“Universal Design Is Much More Than Technology”

Universal design is a fascinating concept because it appeals to so many people – as it’s designed to do. It literally creates access for nearly everyone. It is “all things for all people” as the ultimate type of inclusiveness. As long as something is able to be used by people of various physical sizes (under four feet in height to over six feet and a range of body types and builds), abilities (first grade to graduate school in education), strengths (little coordination or lifting ability to weightlifter), and mobility (ambulatory or dependent on some device such as a cane, braces, crutches, walker, or wheelchair), it is considered universal in its design and application. 

This is because universal design features are easy to access and use, require little physical effort, and do not have to be used in just a certain way (flexibility and tolerance for error). A rocker light switch is a classic example of universal design because it can be operated by touching the control near the center or more toward the edges. It can be turned on or off with just a finger, a closed fist, the back of the hand, an elbow, shoulder, or even something being held and then used to touch and operate the switch. It can be used with a kitchen mitt or with cold weather gloves or mittens. It is universal.

Contrast the example of the rocker light switch with the older-style toggle light switch (the one with the little protrusion that must be pushed up or down or grasped to move it). It’s also possible to create a little discomfort in one’s hand if the contact with the switch is a little forceful or haphazard. True, the switch can be turned on or off by brushing or leaning against it (mostly accidentally) or managing to move the toggle with the elbow, edge of the hand, or shoulder, but this is not how it has been designed for use.

Another key property of universal design is that it is essentially invisible as any type of prescriptive treatment. If a toggle light switch doesn’t work well in someone’s home environment, for instance (in keeping with the previous example), replacing it with a rocker switch does not carry any type unusual response from people. They are surprised, taken aback, or otherwise remarking about this type of treatment except perhaps to compliment the use of it. It just fits in.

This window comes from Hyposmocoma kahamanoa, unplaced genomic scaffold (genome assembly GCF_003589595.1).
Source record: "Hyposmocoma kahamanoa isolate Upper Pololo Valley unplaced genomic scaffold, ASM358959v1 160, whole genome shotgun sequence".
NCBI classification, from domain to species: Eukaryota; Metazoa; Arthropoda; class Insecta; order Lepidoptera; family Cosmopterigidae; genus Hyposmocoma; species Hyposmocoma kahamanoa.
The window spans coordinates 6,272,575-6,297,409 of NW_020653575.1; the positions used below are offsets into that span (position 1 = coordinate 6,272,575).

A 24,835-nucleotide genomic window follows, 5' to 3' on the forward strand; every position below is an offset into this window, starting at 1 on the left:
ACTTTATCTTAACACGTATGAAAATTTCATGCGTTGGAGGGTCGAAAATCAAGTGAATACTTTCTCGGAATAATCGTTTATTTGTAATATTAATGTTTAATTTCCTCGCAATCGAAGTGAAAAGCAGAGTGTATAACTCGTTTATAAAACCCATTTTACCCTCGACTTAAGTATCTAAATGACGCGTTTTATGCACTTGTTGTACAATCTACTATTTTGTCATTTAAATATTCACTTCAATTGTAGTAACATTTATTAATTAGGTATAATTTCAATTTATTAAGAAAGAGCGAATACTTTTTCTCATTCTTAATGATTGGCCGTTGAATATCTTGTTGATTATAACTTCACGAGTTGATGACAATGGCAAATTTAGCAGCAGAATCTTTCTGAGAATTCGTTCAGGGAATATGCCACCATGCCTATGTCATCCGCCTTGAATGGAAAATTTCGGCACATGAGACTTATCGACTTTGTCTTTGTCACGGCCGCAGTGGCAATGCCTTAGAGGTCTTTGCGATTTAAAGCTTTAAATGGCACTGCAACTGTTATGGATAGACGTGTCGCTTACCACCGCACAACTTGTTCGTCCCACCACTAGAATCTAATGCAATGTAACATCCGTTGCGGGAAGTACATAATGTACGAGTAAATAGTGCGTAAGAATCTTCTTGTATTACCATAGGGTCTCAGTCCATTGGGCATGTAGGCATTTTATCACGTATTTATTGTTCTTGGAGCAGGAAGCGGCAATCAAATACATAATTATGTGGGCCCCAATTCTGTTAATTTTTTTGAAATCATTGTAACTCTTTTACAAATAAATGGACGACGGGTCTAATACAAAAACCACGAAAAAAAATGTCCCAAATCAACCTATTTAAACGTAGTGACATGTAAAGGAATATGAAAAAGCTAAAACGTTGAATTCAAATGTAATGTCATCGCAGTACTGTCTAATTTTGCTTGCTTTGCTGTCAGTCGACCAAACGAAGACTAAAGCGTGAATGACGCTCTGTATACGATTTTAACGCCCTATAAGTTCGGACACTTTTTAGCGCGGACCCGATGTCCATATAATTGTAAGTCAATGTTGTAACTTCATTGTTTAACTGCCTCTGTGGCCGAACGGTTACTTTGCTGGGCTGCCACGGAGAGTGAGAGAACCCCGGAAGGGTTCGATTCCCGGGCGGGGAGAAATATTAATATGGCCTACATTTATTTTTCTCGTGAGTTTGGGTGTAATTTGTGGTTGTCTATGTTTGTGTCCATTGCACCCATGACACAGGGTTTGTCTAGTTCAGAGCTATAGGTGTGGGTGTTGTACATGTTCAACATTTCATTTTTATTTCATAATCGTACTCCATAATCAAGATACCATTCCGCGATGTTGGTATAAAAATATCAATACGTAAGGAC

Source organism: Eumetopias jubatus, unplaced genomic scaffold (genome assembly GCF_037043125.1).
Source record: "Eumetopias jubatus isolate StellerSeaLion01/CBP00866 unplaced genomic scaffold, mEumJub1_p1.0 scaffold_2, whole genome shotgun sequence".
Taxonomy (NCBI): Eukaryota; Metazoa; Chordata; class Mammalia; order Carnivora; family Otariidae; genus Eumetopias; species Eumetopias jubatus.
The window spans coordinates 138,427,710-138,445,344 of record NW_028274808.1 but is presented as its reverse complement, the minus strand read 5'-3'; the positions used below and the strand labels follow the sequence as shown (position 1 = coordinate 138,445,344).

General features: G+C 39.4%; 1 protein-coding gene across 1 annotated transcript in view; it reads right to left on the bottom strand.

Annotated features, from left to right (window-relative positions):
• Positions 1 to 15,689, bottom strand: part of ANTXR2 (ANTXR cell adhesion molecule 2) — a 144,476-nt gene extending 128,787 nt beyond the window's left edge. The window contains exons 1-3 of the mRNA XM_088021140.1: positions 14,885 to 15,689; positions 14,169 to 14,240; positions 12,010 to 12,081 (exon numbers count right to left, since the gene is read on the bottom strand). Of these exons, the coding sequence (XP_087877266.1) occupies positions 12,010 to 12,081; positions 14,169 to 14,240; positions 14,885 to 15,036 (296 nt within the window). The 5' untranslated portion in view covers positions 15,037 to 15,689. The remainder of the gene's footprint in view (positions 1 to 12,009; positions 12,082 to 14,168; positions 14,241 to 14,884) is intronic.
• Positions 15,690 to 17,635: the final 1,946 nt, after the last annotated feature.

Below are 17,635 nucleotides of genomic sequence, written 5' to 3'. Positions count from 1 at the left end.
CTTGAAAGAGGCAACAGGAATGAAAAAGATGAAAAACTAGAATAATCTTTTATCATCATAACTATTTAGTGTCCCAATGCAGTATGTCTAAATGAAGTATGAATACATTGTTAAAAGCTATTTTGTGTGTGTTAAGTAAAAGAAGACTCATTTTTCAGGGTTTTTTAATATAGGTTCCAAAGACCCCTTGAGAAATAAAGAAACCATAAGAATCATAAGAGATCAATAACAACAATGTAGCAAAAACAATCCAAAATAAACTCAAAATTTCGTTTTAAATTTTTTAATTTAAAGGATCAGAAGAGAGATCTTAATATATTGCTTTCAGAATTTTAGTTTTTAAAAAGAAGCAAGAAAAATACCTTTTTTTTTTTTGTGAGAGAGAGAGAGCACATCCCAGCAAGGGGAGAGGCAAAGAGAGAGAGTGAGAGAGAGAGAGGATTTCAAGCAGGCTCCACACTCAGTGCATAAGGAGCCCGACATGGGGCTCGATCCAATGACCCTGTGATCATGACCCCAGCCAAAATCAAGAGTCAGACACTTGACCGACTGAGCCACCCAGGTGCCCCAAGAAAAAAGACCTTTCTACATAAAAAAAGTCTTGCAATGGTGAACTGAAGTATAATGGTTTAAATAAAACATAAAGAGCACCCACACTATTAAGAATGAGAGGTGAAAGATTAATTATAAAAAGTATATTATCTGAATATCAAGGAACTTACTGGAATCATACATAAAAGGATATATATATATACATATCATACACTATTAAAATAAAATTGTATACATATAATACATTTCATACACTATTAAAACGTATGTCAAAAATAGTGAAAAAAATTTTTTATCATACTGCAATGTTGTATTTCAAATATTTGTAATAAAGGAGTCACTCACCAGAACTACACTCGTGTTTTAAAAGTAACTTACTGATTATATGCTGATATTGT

Many people have begun turning to technology in their homes, when that may be the only type of improvements they are making. They aren’t addressing mobility, accessibility, or safety concerns, but they like the idea of using their cell phone, tablet, or digital controls to regulate their lights, temperature, appliances, or front door locks. They like wifi and blue tooth applications.

As great as these applications are, they aren’t the total package. Universal design is more than technology. Some home builders have begun installing wifi and blue tooth applications in their homes. These are fine as far as they go, but there is considerable room for growth in presenting universal design elements to the marketplace.

Technology is appreciated by consumers and readily identified by anyone entering their home. The convenience it offers is unmistakable, and it is a wonderful universal design element. However, there are so many other universal design elements that can be included in a new or existing home that allow people to use their homes more effectively and safely.

In addition to thermostats, door locks, window and lighting controls, water temperature and flow rates, appliance settings and management, and responsiveness from devices like Ring, Next, and Alexa, there are many design elements that can included in a home to improve footing, entrances, passageways, seating, and general safety that can get overlooked if the emphasis centers on the technology aspect. Technology is fun to see and use. We like it. Nevertheless, it is a more obvious addition to a home than other universal design features that are more true to their core concept of fitting in without any particular notice.

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